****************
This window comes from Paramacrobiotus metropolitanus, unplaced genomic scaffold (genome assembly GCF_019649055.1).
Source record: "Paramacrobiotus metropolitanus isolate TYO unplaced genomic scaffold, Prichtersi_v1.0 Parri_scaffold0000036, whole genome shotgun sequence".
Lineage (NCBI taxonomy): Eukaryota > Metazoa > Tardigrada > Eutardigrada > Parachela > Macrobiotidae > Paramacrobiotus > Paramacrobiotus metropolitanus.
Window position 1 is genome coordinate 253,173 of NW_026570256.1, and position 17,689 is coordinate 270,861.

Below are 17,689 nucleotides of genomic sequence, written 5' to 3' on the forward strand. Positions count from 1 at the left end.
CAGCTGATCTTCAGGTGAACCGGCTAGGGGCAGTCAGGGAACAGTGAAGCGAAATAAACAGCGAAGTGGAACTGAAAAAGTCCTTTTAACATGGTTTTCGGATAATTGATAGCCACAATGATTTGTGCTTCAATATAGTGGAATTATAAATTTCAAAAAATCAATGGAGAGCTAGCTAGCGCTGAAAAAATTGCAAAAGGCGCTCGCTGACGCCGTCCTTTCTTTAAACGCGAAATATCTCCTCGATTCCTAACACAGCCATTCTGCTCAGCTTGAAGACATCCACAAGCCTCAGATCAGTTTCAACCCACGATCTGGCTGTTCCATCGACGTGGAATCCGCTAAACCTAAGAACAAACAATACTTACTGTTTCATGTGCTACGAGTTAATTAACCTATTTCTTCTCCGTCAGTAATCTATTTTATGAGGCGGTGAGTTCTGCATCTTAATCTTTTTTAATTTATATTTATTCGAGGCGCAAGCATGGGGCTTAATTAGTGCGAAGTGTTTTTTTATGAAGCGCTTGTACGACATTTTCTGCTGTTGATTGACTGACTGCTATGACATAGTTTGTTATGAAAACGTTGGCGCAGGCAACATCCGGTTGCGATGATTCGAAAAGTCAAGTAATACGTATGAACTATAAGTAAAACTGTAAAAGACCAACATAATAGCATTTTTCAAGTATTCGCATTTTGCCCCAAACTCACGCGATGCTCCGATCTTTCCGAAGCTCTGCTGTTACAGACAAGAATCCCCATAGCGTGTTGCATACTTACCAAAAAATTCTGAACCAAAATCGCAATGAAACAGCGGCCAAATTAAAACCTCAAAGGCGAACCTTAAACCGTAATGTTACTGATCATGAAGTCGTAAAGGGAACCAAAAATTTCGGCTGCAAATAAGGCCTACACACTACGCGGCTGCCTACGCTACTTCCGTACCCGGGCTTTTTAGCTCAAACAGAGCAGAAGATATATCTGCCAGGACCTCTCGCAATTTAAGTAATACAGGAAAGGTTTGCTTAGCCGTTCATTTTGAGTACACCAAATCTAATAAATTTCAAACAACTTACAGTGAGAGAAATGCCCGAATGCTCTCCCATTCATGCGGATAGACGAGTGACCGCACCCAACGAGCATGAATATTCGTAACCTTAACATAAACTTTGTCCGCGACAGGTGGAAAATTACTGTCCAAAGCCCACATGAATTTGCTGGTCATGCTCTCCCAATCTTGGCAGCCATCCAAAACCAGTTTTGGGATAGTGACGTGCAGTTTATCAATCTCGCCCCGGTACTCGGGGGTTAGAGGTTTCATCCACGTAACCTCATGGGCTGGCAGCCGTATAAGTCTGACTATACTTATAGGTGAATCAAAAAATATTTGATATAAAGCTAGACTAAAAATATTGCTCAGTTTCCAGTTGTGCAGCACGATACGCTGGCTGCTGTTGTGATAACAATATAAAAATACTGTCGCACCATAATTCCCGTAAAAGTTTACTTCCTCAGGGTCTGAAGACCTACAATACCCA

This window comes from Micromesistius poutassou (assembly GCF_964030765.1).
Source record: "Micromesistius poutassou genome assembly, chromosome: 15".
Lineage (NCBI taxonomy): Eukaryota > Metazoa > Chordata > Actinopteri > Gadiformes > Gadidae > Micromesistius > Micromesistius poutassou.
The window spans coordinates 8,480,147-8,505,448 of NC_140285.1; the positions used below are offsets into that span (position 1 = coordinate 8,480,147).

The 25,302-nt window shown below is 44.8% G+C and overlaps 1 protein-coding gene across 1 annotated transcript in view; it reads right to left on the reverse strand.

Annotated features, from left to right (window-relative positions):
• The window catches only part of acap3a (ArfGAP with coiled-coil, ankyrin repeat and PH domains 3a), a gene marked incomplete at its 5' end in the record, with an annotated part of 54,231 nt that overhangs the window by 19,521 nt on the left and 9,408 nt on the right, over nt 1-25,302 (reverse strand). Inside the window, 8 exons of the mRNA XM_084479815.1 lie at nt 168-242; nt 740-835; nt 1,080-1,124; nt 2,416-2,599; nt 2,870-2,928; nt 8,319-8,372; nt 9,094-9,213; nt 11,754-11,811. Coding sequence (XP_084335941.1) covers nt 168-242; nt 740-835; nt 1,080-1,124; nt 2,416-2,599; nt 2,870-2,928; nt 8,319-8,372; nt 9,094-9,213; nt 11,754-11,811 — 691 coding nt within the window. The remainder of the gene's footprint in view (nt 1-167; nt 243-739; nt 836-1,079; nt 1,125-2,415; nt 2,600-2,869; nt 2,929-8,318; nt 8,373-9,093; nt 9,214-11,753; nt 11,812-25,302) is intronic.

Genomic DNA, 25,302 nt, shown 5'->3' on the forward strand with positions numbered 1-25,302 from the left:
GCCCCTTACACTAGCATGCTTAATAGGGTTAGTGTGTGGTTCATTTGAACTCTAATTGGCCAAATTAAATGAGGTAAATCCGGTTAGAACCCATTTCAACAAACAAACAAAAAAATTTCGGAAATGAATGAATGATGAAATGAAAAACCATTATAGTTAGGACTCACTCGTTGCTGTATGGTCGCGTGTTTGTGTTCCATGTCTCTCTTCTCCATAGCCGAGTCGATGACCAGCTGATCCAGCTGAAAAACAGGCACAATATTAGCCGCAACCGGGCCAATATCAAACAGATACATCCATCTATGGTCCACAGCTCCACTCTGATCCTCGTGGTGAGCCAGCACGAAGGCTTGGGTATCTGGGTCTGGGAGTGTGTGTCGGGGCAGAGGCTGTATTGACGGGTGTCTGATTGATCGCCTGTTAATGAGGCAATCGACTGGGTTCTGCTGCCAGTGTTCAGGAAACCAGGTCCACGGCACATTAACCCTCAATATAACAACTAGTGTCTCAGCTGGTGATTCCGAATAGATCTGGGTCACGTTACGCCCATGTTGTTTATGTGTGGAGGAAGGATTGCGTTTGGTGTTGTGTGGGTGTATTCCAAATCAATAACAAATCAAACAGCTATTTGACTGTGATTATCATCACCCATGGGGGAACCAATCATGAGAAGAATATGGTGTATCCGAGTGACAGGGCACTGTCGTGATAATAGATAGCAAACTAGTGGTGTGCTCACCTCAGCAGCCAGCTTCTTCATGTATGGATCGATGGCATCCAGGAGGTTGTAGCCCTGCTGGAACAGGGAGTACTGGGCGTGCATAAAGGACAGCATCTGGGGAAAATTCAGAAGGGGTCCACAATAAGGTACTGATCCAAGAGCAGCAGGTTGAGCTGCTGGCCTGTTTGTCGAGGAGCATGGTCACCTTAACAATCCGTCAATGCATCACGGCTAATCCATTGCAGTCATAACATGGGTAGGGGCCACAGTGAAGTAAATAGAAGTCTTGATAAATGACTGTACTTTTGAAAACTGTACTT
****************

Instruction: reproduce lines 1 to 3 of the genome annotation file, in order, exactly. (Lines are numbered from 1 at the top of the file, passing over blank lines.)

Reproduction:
This window comes from Paramacrobiotus metropolitanus, unplaced genomic scaffold (genome assembly GCF_019649055.1).
Source record: "Paramacrobiotus metropolitanus isolate TYO unplaced genomic scaffold, Prichtersi_v1.0 Parri_scaffold0000036, whole genome shotgun sequence".
Lineage (NCBI taxonomy): Eukaryota > Metazoa > Tardigrada > Eutardigrada > Parachela > Macrobiotidae > Paramacrobiotus > Paramacrobiotus metropolitanus.